Henri Le Sidaner (1862-1939), French
FENETRE DE TRIANON SOUS-BOIS, VERSAILLES, 1929
Oil on canvas; signed lower left, titled “Windows” on the accompanying original receipt. Together with a hardcover copy of the catalogue raisonne by Yann Farinaux- Le Sidaner: “L’Oeuvre Peint/ L’Oeuvre Grave”
32" x 25.6" — 81.3 x 65 cm.
Henri Le Sidaner turned to Impressionism more or less permanently at the beginning of the 20th Century. He would continue using this technique throughout his career to capture the effects of light, which was his passion and driving force behind his work.
As subject matter, he was drawn to water as it provided an infinite variety of reflective light to paint; however, garden scenes allowed him to play with sunlight silvering through branches, patches of shade and delicate floral tones.
Though he found endless inspiration in nature, Le Sidaner was also praised for his paintings of the built envronment; wrote Andre Bazin in 1912: “No one has bettered, or perhaps even equaled, his portrayal of our homes and his expression of their features”. The Versailles window is typical of his later style, which became more sparing and was “sometimes reduced to a wall overgrown with creepers”.
Le Sidaner was praised for the intimacy of his style: peaceful, silent and mysterious. He preferred the serenity of a quiet garden to city life. Versailles would become the artist’s favourite place of residence. It was where his children were educated, a place he where he would return to seek inspiration throughout his career.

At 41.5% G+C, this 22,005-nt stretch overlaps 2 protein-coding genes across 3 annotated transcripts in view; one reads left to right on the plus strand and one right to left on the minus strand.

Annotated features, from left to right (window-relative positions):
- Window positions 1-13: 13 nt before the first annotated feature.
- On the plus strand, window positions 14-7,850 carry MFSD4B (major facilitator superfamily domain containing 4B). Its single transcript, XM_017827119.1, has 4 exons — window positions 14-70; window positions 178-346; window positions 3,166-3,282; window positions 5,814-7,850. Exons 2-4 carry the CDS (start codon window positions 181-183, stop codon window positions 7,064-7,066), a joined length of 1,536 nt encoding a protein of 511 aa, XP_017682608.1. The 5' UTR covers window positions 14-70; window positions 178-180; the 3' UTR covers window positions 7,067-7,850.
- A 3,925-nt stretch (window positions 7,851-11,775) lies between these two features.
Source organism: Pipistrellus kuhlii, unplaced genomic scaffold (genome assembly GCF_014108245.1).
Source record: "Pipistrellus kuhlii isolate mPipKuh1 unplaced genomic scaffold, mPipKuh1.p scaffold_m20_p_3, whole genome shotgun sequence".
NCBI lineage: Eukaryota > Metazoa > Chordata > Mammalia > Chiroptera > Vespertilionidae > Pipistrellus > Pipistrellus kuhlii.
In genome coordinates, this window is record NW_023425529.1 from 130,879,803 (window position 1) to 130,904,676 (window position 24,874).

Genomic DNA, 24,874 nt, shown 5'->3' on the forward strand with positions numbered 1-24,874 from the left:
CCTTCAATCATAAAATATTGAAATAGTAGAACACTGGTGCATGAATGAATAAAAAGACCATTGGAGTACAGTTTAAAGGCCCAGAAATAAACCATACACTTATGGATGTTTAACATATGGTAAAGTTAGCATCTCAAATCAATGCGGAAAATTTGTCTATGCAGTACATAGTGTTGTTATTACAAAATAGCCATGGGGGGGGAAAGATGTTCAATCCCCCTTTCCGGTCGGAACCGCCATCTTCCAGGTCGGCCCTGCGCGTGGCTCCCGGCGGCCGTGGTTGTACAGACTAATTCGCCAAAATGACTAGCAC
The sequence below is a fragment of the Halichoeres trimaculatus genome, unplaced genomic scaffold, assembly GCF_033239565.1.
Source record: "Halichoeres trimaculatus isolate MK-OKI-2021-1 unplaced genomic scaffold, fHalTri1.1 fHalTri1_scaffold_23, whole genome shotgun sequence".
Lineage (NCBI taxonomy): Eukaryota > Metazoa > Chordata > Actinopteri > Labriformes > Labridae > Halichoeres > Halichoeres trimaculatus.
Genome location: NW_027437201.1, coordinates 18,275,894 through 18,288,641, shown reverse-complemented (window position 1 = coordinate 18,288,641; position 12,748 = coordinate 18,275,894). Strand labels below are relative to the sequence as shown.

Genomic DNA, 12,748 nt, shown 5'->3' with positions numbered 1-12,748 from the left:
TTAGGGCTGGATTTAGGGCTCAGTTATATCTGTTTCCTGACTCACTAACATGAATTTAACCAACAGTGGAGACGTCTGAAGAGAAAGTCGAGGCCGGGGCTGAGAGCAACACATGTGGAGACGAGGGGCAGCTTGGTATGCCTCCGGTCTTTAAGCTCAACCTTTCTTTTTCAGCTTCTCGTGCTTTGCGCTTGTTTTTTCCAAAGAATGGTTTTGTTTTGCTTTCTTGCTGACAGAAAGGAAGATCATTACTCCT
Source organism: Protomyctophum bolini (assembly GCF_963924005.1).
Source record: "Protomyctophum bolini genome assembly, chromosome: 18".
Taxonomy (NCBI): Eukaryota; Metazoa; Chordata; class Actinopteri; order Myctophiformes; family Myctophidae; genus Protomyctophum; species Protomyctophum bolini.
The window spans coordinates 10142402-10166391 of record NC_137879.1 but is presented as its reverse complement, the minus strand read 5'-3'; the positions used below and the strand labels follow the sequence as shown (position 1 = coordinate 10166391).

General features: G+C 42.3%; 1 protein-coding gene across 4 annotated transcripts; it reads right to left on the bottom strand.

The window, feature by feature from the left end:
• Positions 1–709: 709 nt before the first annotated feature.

“His entire work is influenced by a taste for tender, soft and silent atmospheres. Gradually he even went so far as to eliminate from his paintings all human figures, as if he feared that the slightest human form might disturb their muffled silence” (Paul Signac).
Yann Farinaux-Le Sidaner, “Le Sidaner, L’Oeuvre Peint/ L’Oeuvre Grave”, Paris, 1989, illustrated, Cat. No. 666, p. 247
Galerie Georges Petit, No. 11532;
Vente 13 Juin 1973, Hotel Rameau, Versailles, No. 101;
Vente 7 Oct. 1973, Hotel Rameau, Versailles, No. 145;
Allan Rich Galleries, New York from whom purchased by Dr. Ronald J. Osborne, Toronto on May 12, 1975 entitled “Windows” and accompanied by the original invoice, No. 3291;